Dripping Cave Trail: Secret Hideout for Robbers in 1800s

Oct 21, 2021

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Distance 

5.1 Miles

Time

~2.5 Hrs

Difficulty

Easy

Season

All Year

Elevation Gain

400 Ft

Within the canyons of Laguna Niguel, you’ll find a cave known as Dripping Cave with a shocking past pertaining to 19th-century thieves! You’ll love this Orange County hike that’ll take you to not only one unique cave, but two.

Dripping Cave Trail is a 5.1-mile hike located in Aliso and Wood Canyons Wilderness Park near Laguna Beach, CA. It features two caves as well as biking and hiking trails. Dogs are not allowed on this trail. This is an easy, family-friendly hike.

 

Dripping Cave Trail Map

 

Directions

The wilderness park and trail are located at 28373 Alicia Parkway Laguna Niguel, CA 92677. You can access the parking lot via Awma Road.

 

Parking

The parking lot near the visitor’s center is open daily from 7 AM – sunset. The parking fee is $3.

 

Gear I Used on This Hike

Nalgene Tritan BPA-Free Wide-Mouth Water Bottle

I prefer this 48 oz (1.4 liter) water bottle over a hydration bladder for several reasons: it leaves more room inside my backpack, it’s way easier to clean, and no leaky messes.

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Merrel Moab 2 Vent Mid HIking Boots

These are the BEST hiking boots I’ve ever owned. They’re super light, highly ventilated for CA’s hot weather, and provide tons of traction.

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The products shown above are products I actually use. If you happen to purchase those products after clicking my link, we receive a small Amazon commission, which in turn helps us provide better and more fun content for you guys. 🙂

The Adventure

To get to the actual trail, we walked past the Visitor Center.

I recommend going inside if you can! This newly re-opened center has exhibits like a small model of the Dripping Cave, archeological displays, and more. There are restrooms here as well.

To the left, we stopped to check out this crazy-looking contraption.

This historical relic dates back to the 1940s. The windrower was used to harvest hay and grass.

After that shortstop, it was time to continue.

About half of the hike is walking along this asphalt road. It’s a popular road for bicyclists.

Although it’s a bleak surrounding, we saw some gourds on the side of the road.

These buffalo gourds are native to the Southwestern US and Northern Mexico. Their seeds are high in protein!

FUN FACT: Native Americans used the gourd’s roots and leaves for medicinal purposes, such as applying them on the chest for chest pain.

We finally made it to Wood Canyon Trail where the fun begins.

There’s a porta-potty and plenty of shaded benches to the left if you want to stop for a snack break.

Before heading to the Dripping Caves we took a detour to Cave Rock.

Be aware of the signs to the left so you don’t miss this one!

Cave Rock

When walking to Cave Rock, there will be a junction.

Be sure to keep right where the wooden planks are.

We then shortly arrived at Cave Rock!

They’re pretty fun to explore!

You can find a lot of these cave formations in the Aliso & Wood Canyon Wilderness Park, but I have never seen one as cool as this one.

After hanging out inside, it was time for the main attraction!

To get back on Wood Canyon Trail, we walked on top of Cave Rock and followed the path back out to the main trail.

Dripping Cave

Not long after, we reached the sign that directed us to the Dripping Cave!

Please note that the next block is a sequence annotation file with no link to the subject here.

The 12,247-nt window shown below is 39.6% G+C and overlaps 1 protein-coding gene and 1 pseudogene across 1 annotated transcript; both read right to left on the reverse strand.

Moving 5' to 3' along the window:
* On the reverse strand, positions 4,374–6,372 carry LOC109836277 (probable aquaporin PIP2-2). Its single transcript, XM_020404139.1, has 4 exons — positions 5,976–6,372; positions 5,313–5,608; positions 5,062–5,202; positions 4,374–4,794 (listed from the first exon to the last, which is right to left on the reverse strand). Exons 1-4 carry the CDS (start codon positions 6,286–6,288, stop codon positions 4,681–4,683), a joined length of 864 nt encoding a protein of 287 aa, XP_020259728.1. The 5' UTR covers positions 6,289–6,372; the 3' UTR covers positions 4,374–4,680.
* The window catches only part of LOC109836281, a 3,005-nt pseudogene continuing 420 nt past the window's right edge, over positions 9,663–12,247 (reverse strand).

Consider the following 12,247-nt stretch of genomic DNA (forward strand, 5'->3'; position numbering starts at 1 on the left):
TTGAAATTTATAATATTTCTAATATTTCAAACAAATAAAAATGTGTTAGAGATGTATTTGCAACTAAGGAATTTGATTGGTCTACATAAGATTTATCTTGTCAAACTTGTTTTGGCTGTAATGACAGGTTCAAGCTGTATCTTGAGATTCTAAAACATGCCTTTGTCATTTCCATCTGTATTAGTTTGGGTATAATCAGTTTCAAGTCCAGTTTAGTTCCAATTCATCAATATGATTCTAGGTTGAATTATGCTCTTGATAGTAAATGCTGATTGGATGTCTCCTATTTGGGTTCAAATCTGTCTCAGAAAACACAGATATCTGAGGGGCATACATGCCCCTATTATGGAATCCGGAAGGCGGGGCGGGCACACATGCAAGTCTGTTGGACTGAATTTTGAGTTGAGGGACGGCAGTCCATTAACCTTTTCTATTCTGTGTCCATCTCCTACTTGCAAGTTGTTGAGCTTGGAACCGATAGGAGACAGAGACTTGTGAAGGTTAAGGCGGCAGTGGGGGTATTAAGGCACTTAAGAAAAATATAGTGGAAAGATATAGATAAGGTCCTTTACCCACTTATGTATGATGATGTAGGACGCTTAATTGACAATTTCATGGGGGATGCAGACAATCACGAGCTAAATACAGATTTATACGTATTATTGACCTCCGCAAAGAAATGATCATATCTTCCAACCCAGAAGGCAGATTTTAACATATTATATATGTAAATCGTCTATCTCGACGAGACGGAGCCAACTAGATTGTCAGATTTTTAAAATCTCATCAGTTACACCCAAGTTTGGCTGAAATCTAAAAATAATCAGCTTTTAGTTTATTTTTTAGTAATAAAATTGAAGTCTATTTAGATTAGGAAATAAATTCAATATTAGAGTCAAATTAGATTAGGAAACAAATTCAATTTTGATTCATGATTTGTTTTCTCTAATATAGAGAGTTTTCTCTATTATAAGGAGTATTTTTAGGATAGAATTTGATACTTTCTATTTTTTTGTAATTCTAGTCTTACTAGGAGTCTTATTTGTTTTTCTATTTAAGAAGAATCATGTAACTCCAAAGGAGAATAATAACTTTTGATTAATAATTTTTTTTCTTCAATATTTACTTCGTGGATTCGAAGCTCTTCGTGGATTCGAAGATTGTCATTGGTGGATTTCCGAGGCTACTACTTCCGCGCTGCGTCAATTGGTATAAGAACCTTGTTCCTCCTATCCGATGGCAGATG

This cave is also known as “Robbers Cave”.

Sounds intriguing? Well, that’s because it definitely is! (You can find the crazy history and legend behind this cave at the bottom of the post.)

It might be hard to tell, but this cave can easily fit plenty of people.

I can definitely see why this was the perfect place to shelter in.

Here’s the opposite side from that previous angle.

If you look closely, you can see some of the peg holes that were most likely used to hang gear and other things.

This is definitely an amazing cave with a very interesting backstory. We not only got to see one awesome cave but two on this hike.

Who knew you could find such a gem nestled in the canyons of Laguna Beach?! I highly recommend visiting this family-friendly place.

As always, keep these places clean and graffiti-free. Catch us on our next adventure!

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Dripping Cave History

In 1842, a man by the name of Juan Avila was granted over 13,000 acres of land, with Aliso & Wood Canyons Wilderness Park being part of that large property.

Over the years, there were established routes and even a trading post amongst the park boundaries.

An even more interesting piece of history takes part in this place. Between 1856-1857, an outlaw by the name of Juan Flores and his outlaw gang used the Dripping Cave as a hideout and shelter. They were infamously known to be livestock and stagecoach thieves, hence why the place is also known today as “Robbers Cave”.

You can still find some evidence to back up that legendary story, such as peg holes in the ceiling and even wagon tracks in certain parts of the landscape.

Photo and Historical Info Credits: Aliso & Wood Canyons Wilderness Park

Are dogs allowed on Dripping Cave Trail?

Dogs are NOT allowed on the Dripping Cave trail and in other parts of the Aliso & Wood Canyon Wilderness Park.

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We’re Monica and Phillip. Just like you, we share a passion for the outdoors and our beautiful state of California. After many years of exploring amazing and hidden places, we thought we’d share them with you! We hope this blog shows you tons of new CA adventures!

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